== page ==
Thursday, November 04, 2004


It is depressing to look at an electoral college map, with its stark red-blue division — mostly red, making a passage from Massachusetts to California seem much like a trip from the Shire to Rivendell by way of Mordor.

It gets a little better if you look at a county-by-county breakdown, such as The Boston Globe did, where you can see patches of blue, counties huddled together for strength, even amid the blood red of Texas, Alabama and Mississippi.

Now that the election’s over, though, it may help us noble losers to blur the lines even further. Never mind the binary division of the electoral vote, the brittle lines of the county-by-county chart. Forget razor-wired red and blue entirely and instead blend the colors by percentage, making much of the country a somewhat pleasant purple, albeit one with, state by state, more of a red hue.

In this election, there were many states divided by presidential vote by around 20 percentage points, but less than a fifth of the country was more divided, about nine states ranging from Kansas (a 26 percentage point difference) to Utah (a 44 percentage point difference). (Oh, and the District of Columbia, whose three electoral college votes went Democratic in a striking 81 percentage point split.)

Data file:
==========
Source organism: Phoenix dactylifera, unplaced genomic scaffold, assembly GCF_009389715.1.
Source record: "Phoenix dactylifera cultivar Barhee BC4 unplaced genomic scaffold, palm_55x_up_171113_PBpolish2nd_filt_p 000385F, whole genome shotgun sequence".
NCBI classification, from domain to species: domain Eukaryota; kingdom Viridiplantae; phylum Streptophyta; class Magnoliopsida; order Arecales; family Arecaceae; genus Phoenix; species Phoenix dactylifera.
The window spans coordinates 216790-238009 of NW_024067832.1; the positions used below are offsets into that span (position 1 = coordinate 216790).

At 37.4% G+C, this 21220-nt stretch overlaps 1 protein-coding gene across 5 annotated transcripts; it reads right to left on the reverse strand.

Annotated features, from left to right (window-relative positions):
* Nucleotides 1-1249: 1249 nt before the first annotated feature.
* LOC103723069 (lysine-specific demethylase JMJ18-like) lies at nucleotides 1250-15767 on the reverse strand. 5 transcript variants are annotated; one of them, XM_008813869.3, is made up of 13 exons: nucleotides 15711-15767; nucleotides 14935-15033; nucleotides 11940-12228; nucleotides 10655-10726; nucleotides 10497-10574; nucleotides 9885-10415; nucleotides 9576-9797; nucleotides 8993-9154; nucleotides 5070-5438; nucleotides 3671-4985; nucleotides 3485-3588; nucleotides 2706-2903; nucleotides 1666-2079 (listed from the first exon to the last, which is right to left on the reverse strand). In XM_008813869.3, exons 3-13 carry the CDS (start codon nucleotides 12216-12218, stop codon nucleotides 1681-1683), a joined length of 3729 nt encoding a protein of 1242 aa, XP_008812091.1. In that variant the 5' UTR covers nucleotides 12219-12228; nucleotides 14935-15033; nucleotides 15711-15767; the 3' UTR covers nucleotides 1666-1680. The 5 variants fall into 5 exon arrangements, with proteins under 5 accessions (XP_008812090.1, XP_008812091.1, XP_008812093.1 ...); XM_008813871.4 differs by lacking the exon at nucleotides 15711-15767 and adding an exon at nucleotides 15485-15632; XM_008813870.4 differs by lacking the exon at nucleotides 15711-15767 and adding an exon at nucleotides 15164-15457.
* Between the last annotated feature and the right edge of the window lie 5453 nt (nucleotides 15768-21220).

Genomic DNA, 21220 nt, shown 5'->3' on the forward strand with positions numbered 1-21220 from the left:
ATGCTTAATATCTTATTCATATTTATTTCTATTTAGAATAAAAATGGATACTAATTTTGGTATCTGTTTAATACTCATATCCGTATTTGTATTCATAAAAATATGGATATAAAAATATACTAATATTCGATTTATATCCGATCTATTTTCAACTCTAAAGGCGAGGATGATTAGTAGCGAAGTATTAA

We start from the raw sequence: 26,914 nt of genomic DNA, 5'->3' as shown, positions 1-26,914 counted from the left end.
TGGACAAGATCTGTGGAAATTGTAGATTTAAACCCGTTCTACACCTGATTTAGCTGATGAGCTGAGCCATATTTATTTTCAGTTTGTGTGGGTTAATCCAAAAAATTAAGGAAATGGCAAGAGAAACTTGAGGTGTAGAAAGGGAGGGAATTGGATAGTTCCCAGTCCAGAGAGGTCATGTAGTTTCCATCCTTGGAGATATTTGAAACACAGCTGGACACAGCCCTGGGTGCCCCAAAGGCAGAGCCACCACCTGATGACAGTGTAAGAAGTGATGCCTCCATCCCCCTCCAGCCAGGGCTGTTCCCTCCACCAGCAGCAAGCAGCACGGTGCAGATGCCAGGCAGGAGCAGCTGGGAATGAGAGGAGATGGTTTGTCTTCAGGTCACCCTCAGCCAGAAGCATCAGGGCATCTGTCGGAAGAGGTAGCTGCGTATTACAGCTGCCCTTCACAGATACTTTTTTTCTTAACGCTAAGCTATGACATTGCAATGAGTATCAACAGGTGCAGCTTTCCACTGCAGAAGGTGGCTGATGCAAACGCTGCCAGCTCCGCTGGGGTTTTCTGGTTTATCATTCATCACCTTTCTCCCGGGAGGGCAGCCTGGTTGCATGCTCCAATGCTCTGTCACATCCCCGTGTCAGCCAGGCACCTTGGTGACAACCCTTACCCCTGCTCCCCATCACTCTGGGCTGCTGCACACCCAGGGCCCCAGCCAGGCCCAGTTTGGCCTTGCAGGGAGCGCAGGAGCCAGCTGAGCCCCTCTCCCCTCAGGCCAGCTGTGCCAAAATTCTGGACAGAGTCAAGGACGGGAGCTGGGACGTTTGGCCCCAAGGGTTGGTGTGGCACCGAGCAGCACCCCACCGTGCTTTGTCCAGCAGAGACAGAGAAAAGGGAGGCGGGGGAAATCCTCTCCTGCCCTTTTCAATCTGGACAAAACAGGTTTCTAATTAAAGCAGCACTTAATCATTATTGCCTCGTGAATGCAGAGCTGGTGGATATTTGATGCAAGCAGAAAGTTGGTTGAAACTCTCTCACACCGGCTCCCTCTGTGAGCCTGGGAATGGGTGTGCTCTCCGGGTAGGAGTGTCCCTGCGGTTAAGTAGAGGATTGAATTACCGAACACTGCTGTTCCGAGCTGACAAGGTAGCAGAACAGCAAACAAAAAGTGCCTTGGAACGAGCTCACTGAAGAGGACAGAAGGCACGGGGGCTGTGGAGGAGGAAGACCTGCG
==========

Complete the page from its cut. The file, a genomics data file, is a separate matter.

We are more alike, or at least more evenly divided, than a look at the electoral college map suggests. While it’s valuable to acknowledge the divisions, especially county by county, it’s vital that we remember too that we share the same space. The borders aren’t quite so solid.


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